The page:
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Media Release: 15 July 2019

The Property Investment Professionals of Australia (PIPA) is warning consumers about the risks of property investment spruikers as interest rates hit record lows.

PIPA Chairman Peter Koulizos said a confluence of factors was likely to reignite spruiker activity in property markets in the months ahead, which had the potential to financially devastate the unwary.

“Interest rates are rock bottom, lending is loosening up, plus first home buyers have been given a helping hand from the government deposit guarantee,” he said.

“While all of these factors are much-needed good news for the property sector generally, they also create the ideal conditions for unscrupulous operators to potentially entrap novice buyers and investors.”

Mr Koulizos said spruikers were increasingly cunning when it came to convincing buyers about investment ‘opportunities’, including enticing people more easily online.

However, there are a number of tell-tale signs that have never changed and are usually strong indicators that someone is about to get stung by a property spruiker, he said.

“It surprises many people that there is currently no legislation to protect consumers from dodgy operators pretending to be property investment experts,” he said.

“However, one of the key ways that you can differentiate a professional from a pretender is whether they are upfront and honest about any commissions they may receive from transaction.”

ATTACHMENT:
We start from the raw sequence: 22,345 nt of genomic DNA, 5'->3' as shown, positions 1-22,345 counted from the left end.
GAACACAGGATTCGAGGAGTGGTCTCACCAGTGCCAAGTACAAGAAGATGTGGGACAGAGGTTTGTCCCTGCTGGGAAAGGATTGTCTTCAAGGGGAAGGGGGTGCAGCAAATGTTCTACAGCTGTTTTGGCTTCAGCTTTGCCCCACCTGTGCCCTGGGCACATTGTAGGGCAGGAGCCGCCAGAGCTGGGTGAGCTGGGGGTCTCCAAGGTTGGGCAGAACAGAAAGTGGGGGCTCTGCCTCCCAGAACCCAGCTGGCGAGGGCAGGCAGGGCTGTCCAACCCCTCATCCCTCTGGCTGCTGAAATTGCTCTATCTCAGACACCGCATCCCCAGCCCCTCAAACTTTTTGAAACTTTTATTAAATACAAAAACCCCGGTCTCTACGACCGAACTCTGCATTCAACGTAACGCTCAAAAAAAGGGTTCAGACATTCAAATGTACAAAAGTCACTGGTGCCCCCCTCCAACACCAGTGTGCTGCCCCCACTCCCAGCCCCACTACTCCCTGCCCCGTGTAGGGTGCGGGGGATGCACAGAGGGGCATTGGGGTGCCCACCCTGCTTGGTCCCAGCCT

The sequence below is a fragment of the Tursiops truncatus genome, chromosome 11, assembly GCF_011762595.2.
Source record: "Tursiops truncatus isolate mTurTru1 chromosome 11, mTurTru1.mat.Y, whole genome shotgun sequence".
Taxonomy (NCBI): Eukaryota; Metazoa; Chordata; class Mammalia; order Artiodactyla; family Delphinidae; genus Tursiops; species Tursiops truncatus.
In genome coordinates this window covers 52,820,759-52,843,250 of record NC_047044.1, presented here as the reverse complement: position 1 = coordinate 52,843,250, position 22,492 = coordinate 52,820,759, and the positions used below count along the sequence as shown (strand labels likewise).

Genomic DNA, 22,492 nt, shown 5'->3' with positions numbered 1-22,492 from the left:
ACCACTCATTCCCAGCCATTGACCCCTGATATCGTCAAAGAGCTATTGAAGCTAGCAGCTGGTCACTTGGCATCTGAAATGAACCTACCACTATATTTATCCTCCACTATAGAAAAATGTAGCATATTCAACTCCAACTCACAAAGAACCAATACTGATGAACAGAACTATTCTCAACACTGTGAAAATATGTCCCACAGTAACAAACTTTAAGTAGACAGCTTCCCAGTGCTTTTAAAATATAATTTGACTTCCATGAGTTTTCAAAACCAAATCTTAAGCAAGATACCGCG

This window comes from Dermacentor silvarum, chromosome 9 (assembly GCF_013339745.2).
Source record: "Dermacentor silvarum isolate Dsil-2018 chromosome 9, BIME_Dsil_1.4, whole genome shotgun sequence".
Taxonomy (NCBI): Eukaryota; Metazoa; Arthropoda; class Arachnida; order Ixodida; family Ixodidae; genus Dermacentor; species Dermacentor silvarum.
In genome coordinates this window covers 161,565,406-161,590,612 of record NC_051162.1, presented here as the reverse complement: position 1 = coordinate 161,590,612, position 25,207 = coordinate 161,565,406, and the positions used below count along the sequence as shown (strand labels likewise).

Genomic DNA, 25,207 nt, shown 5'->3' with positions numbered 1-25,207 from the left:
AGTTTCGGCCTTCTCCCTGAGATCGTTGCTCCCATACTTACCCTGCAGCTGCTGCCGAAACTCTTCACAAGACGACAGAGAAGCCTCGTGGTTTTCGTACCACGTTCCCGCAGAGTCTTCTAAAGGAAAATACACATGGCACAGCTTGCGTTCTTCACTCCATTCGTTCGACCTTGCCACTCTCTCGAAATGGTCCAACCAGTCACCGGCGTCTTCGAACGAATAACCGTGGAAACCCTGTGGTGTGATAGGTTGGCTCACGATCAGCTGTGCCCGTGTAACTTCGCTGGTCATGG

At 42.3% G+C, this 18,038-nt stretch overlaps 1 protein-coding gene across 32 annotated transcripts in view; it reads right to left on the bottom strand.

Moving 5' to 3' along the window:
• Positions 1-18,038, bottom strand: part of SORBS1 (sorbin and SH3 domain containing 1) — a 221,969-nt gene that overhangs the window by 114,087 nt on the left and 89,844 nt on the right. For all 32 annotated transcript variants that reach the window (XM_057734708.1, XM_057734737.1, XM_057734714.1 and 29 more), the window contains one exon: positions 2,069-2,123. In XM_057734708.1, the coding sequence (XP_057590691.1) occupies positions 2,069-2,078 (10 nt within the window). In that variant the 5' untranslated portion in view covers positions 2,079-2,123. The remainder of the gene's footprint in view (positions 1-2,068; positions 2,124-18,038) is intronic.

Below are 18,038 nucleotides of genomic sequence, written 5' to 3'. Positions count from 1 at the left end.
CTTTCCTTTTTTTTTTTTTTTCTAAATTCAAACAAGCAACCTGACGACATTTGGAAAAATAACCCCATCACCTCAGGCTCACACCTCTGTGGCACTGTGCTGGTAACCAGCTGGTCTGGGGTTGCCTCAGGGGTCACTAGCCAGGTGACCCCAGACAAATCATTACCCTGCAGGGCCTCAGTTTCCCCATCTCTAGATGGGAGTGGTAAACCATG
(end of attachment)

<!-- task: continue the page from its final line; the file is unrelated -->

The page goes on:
Mr Koulizos said because there is no legislation requiring them to do so, spruikers won’t reveal this information to their potentially prey.

Professional practitioners on the other hand often don’t receive any commissions because their property investment advice is independent or they are happy to disclose it to their clients to ensure complete transparency in the process, he said.

“Using pressure tactics to force buyers to sign agreements, including offer discounts for immediacy, are other obvious signposts that you’re able to do business with a spruiker,” Mr Koulizos said.

“Other signals include them not following the same investment strategy themselves – the classic ‘Do as I say, not as I do’ approach – as well as having a short-term mindset, such as no after-sales service.”

PIPA’s six signs you’re about to be stung by a spruiker are:

  1. Not disclosing kickbacks or commissions
  2. Using pressure tactics
  3. Offering discounts for signing contracts immediately
  4. Free seminars that come with hard sells
  5. Not following the same investment strategy
  6. Cut and run approach

PIPA has developed codes of ethics and conduct, which all of its members voluntarily agree to abide with, as well as professional standards of accreditation and education for the property investment industry, including a Qualified Property Investment Adviser accreditation course.

“Whether they’re looking for a property investment adviser, mortgage broker or accountant – essentially any professional involved in the property investment process – investors should look for the PIPA logo,” Mr Koulizos said.

“PIPA members must adhere to our strict code of conduct, which offers property investors the best assurance that they are dealing with a trusted professional.”

Investors can search for and locate a PIPA member by visiting



For more information, or to organise an interview with PIPA Chairman Peter Koulizos, please contact:

Bricks & Mortar Media | E: | P: 0405 801 979


The Property Investment Professionals of Australia (PIPA) is a not-for-profit association established by industry practitioners with the objective of representing and raising the professional standards of all operators involved within property investment.

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